Why Global Citizens Should Care
Cyclone Idai has affected millions of people in Southern Africa, and the relief effort will go on for months and years. The United Nations’ Global Goals call on countries to work together to prevent and mitigate the damage from natural disasters. You can join us in taking action on this issue and more here.

In the aftermath of Cyclone Idai, Mozambique’s government and humanitarian organizations are struggling to stave off a hunger crisis, according to ABC News.

The storm, which hit Southern Africa on March 14, flooded more than 1.7 million acres of farmland, leaving tens of thousands of subsistence farmers without crops, and depriving the country overall of its main source of food. Fisheries and livestock operations were also heavily impacted by the cyclone, according to the World Food Program (WFP).

As of March 27, more than 1.7 million people were in need of food assistance.

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“These people’s lives have been devastated, they have no livelihoods now, they’ve lost their homes, they’ve lost their farms, they’ve lost their crops, they’ve lost loved ones. And they’re going to need help at least for the next six to 12 months to get back on their feet,” David Beasley, executive director of the World Food Program, said in a press release.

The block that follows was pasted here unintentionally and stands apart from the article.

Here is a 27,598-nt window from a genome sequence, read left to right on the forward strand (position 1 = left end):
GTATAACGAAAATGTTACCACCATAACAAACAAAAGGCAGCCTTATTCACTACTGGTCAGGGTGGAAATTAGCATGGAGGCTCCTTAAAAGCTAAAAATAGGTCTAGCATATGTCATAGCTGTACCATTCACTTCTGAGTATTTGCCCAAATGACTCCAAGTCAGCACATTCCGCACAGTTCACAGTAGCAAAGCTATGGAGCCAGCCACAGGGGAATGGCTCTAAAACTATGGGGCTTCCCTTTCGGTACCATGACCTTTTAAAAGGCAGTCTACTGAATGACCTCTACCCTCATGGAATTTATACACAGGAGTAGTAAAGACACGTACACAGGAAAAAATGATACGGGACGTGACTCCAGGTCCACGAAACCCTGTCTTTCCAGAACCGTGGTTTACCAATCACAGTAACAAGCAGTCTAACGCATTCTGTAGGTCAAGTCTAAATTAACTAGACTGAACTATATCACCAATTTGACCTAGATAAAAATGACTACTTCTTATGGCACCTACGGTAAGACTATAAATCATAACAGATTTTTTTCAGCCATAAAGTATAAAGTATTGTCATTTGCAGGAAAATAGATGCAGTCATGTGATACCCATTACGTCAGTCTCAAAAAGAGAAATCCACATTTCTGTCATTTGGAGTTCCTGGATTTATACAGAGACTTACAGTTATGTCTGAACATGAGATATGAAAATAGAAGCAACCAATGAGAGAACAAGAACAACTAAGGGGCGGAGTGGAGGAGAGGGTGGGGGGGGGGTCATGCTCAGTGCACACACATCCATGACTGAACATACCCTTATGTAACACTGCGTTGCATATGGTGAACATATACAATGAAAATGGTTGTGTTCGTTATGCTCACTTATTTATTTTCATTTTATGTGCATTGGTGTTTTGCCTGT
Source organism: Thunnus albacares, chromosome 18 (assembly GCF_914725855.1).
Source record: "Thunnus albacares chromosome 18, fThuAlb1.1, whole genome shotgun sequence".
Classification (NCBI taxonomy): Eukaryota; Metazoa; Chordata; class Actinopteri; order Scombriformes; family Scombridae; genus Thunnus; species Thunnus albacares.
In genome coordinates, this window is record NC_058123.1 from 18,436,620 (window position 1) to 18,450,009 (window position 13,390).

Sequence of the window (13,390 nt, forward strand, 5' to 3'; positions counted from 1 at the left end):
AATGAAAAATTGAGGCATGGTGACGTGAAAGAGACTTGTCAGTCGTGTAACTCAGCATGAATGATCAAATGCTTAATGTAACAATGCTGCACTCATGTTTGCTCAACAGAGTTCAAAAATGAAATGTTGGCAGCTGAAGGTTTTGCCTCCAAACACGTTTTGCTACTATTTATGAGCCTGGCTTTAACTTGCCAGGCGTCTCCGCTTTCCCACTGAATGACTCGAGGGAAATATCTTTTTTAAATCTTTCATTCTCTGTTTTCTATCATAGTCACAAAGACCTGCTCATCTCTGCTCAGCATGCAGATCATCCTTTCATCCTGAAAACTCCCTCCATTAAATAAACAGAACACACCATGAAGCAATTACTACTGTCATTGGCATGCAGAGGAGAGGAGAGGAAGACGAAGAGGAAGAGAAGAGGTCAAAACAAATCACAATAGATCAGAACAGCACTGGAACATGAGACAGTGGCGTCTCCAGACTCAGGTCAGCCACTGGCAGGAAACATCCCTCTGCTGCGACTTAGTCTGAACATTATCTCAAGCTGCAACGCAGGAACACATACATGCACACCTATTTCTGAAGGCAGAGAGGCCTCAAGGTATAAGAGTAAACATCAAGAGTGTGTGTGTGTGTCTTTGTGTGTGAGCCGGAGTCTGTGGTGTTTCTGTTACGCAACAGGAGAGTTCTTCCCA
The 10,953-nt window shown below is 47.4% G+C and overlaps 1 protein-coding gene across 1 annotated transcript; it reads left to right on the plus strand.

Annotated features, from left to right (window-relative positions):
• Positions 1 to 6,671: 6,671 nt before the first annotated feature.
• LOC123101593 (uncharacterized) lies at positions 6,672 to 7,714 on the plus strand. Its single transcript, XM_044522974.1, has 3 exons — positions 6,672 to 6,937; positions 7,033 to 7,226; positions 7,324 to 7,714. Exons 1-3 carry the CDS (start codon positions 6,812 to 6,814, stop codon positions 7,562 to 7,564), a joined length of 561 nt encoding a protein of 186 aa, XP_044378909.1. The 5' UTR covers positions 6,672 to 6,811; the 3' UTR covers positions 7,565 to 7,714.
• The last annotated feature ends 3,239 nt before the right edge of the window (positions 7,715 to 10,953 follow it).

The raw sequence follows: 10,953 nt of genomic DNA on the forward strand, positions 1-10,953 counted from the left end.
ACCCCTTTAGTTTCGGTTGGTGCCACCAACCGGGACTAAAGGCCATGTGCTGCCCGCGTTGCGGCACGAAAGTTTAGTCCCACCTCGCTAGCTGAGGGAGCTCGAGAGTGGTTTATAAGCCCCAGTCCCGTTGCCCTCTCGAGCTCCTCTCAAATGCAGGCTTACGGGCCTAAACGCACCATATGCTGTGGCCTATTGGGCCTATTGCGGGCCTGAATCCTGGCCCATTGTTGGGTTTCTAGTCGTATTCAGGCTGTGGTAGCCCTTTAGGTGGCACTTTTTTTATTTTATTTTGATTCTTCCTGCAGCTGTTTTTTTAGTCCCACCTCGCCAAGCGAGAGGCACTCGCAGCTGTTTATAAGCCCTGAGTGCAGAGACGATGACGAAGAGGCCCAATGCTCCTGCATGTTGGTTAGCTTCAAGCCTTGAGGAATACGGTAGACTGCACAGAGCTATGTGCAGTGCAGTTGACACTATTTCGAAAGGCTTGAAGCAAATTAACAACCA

“We need the international community to rally behind the victims of this storm with major financial support, so WFP can help the survivors of Cyclone Idai,” he added.

The WFP is leading the charge to minimize the growing hunger crisis, and at the start of April had already sent food and supplies to 350,000 people. The organization is procuring massive quantities of cereals, vegetable oil, and fortified blended foods to send to people over the next few months. It has also put out a call for $140 million in assistance, and governments including Switzerland and the United States have pledged funds.

Read More: 4 Ways You Can Help the Victims of Cyclone Idai

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Organizations are also distributing seeds and tools to farmers to take advantage of the dwindling window for the season’s second major harvest, which generally provides Mozambique with 10% of its food.

Since the cyclone destroyed infrastructure throughout much of the region, and flooding isolated large chunks of the country, Mozambique’s government has been working to restore roads and bridges to allow aid groups to better access remote communities, which could facilitate the distribution of food.

While aid groups have ruled out the likelihood of a famine, months of chronic hunger could have a severe impact on people across the country, especially among children.

Read More: How Aid Groups Are Working to Stop a Cholera Outbreak in Mozambique

The death toll from Cyclone Idai currently stands at 847 across Mozambique, Malawi, and Zimbabwe, and that number continues to rise as a cholera outbreak spreads throughout region.

Although the immediate threat of the storm has gone, aid workers stress that the hardest work has yet to come — rebuilding communities that have been devastated.  


Defeat Poverty

Hunger Looms in Mozambique After Cyclone Idai Wiped Out 1.7 Million Acres of Farmland

By Joe McCarthy